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Detail of the 1,900-year-old statue of the Buddha found at Berenike, an ancient port city in Egypt by the Red Sea. Source: Ministry of Tourism & Antiquities

Statue Reveals Buddhists Likely Mingled with Roman’s In Egypt

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Ancient history is replete with examples of cross-cultural ties that have transcended all kinds of boundaries, even before telecommunications and travel existed the way we know today. A reminder of this has been found in the ancient Egyptian port city of Berenike, on the Red Sea. A 1,900-year-old statue of Prince Siddhartha or Gautama Buddha. This discovery sheds further light on the trade ties between Roman Egypt and the subcontinent of India.

The Buddha: Statue and Princely Origins

A Polish-US mission discovered the statue "dating back to the Roman era while digging at the ancient temple in Berenike", according to a press statement by the Ministry of Tourism and Antiquities. The statue, made of Mediterranean marble and standing 2 feet (61 cm) tall is the first of its kind to be found west of Afghanistan. Two second-century coins from the central Indian kingdom of Satavahanas were also found.

The statue's discovery is of great importance. Based on stylistic details, researchers believe it was made in Alexandria around the second century AD. A prominent feature of the statue is the halo around its head, which is covered with rays of sun, indicating the Buddha's radiant mind. The Buddha is shown standing and holding parts of his robe in his left hand. There is also a lotus flower adjacent to him.

Front and side view of the 2-foot tall Buddha sculpture.  (Ministry of Tourism & Antiquities)

Front and side view of the 2-foot tall Buddha sculpture. (Ministry of Tourism & Antiquities)

The Buddha or Siddhartha Gautama, lived in South Asia around 2,550 years ago. He was born a prince, who would later renounce his wealth and material possessions, and seek enlightenment. Thus, he became the Buddha, a Sanskrit-derived word that implies ‘the enlightened one’ in Buddhist tradition. The religion founded by him, Buddhism, was based on these tenets.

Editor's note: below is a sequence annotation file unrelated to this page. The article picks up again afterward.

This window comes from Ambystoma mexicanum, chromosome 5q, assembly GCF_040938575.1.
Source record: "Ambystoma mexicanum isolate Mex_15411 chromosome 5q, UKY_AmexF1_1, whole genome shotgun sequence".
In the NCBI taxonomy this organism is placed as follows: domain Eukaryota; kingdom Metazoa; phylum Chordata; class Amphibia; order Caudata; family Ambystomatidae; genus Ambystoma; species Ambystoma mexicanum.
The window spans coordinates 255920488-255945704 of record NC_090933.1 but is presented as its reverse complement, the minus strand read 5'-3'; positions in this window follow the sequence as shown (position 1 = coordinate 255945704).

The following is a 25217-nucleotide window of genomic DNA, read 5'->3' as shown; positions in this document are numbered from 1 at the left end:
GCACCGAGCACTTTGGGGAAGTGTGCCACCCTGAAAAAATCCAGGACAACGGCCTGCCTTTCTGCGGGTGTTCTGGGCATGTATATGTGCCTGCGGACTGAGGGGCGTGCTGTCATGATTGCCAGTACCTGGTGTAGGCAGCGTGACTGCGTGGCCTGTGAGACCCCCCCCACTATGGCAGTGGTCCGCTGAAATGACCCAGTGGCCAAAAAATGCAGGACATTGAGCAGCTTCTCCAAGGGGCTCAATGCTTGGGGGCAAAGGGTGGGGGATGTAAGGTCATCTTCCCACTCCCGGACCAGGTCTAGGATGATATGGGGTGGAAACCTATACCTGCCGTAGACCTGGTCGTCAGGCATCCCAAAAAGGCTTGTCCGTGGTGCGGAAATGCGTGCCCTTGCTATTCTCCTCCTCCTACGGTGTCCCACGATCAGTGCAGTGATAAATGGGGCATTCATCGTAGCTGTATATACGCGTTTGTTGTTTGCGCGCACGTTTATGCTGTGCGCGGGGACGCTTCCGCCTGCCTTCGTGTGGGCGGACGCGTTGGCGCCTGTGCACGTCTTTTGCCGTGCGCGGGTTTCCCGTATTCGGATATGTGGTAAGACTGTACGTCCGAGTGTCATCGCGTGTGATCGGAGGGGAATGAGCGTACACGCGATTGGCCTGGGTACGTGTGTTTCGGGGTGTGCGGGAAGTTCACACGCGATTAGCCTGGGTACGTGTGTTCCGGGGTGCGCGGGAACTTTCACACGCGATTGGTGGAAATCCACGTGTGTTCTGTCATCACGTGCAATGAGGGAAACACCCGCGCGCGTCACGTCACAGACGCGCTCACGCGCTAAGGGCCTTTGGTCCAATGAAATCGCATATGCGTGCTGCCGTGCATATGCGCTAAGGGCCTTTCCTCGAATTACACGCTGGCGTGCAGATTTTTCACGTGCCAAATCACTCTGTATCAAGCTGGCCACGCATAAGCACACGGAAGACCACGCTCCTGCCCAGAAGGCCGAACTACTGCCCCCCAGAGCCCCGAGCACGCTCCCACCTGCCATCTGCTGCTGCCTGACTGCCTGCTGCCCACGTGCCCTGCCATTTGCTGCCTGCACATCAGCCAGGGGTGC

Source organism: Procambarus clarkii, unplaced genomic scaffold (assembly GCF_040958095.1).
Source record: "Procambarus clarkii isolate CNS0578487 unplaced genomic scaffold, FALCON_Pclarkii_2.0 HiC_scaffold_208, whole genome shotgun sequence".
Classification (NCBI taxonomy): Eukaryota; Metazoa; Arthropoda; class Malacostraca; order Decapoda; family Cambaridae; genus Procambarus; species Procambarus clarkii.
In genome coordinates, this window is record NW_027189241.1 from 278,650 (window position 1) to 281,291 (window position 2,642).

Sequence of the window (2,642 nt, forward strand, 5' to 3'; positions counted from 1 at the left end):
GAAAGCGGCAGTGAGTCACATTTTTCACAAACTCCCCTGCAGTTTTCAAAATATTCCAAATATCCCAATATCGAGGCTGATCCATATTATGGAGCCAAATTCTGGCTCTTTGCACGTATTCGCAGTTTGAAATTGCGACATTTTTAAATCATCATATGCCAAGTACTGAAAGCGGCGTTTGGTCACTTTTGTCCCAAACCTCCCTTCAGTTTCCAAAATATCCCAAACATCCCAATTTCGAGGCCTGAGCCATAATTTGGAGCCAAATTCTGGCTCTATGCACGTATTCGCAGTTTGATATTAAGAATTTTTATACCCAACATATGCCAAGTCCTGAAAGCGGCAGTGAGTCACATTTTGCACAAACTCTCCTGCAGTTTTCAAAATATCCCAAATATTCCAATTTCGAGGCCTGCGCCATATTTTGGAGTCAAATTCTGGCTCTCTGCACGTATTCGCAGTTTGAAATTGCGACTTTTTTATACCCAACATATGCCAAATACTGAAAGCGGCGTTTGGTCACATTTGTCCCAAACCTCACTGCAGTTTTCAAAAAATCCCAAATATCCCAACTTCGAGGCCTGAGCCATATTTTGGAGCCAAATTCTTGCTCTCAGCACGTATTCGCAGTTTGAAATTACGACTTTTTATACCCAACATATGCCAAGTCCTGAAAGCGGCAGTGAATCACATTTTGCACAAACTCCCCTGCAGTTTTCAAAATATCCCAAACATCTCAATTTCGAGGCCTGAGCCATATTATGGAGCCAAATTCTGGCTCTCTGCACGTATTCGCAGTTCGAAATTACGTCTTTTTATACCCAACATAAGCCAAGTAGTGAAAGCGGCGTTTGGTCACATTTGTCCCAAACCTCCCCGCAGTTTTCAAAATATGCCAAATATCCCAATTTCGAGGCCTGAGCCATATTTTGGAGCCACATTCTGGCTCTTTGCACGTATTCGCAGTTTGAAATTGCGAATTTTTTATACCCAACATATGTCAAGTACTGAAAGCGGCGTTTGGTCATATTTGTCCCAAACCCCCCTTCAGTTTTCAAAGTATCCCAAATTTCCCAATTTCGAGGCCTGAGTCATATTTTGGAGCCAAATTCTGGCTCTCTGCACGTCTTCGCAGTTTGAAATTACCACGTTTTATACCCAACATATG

The Berenike (also spelled Berenice) excavations have been a joint effort between American and Polish researchers, with Steven Sidebotham, a historian at the University of Delaware, leading the American team and Mariusz Gwiazda, an archaeologist at the University of Warsaw, heading the Polish team. Sidebotham has been working at the site since excavations began in 1994, reports Live Science.

Berenike: Central Trading Route of the Roman Empire

Berenike was founded in the third century BC and eventually became one of the largest ports in Roman-controlled Egypt. The antiquities ministry reveals that goods such as ivory, textiles, and semi-precious metals passed through the city for many years, providing a commercial link between the Roman Empire and India.

Ruins in the antique port of Berenike. (lkpro/Adobe Stock)

Ruins in the antique port of Berenike. (lkpro/Adobe Stock)

“Berenike is today a bleak and desolate spot. Under pale blue skies, the flat, treeless red-dust wadis of the western desert give way to the windy shores of the Red Sea… though the site contains the ruins of some once-impressive structures—a temple of Serapis, a Roman aromatics distillery, and a fine bathhouse - the walls now barely rise above knee-high. Nevertheless, these unprepossessing ruins, easily missed as you drive up the coast, were the landing point for generations of Indian merchants traveling to the Roman Empire…”, writes famed historian William Dalrymple for the NY Review.

In recent years, the Berenike excavations have unearthed other artifacts that attest to the city's cultural blending, including an inscription in Sanskrit dating to the reign of the emperor Marcus Julius Philippus, known as Phillip the Arab (reigned from 244-249). The fact that the inscription was found in Egypt is yet another piece of evidence that shows how interconnected the Roman Empire was with its ancient Indian counterpart.

Another fascinating discovery was made in 1999 when archaeologists uncovered a jar filled with 17 pounds of black peppercorns embedded in the courtyard floor of a Berenike temple. At that time, peppercorns were only grown in southwestern India, highlighting how Berenike acted as a crucial hub in the ancient trade network.

“You hear a lot about globalization today, but there was a ‘global economy’ linking Europe, Africa and Asia during the first century of the Christian era, and the city of Berenike is a perfect example of that,” concluded Sidebotham.

Top image: Detail of the 1,900-year-old statue of the Buddha found at Berenike, an ancient port city in Egypt by the Red Sea. Source: Ministry of Tourism & Antiquities

By Sahir Pandey


Aton, F. 2023.  Buddha Statue Uncovered in an Egyptian Port City Sheds Light on Trade Between Ancient Rome and India. Available at:

Jarus, O. 2023.  1st-century Buddha statue from ancient Egypt indicates Buddhists lived there in Roman times. Available at:

Parker, C. 2023.  Archaeologists Unearth Buddha Statue in Ancient Egyptian Port City. Available at:



Nowadays, Buddhists mingle with neo-Babylonians, so not much has really changed.

Sahir's picture


I am a graduate of History from the University of Delhi, and a graduate of Law, from Jindal University, Sonepat. During my study of history, I developed a great interest in post-colonial studies, with a focus on Latin America. I... Read More

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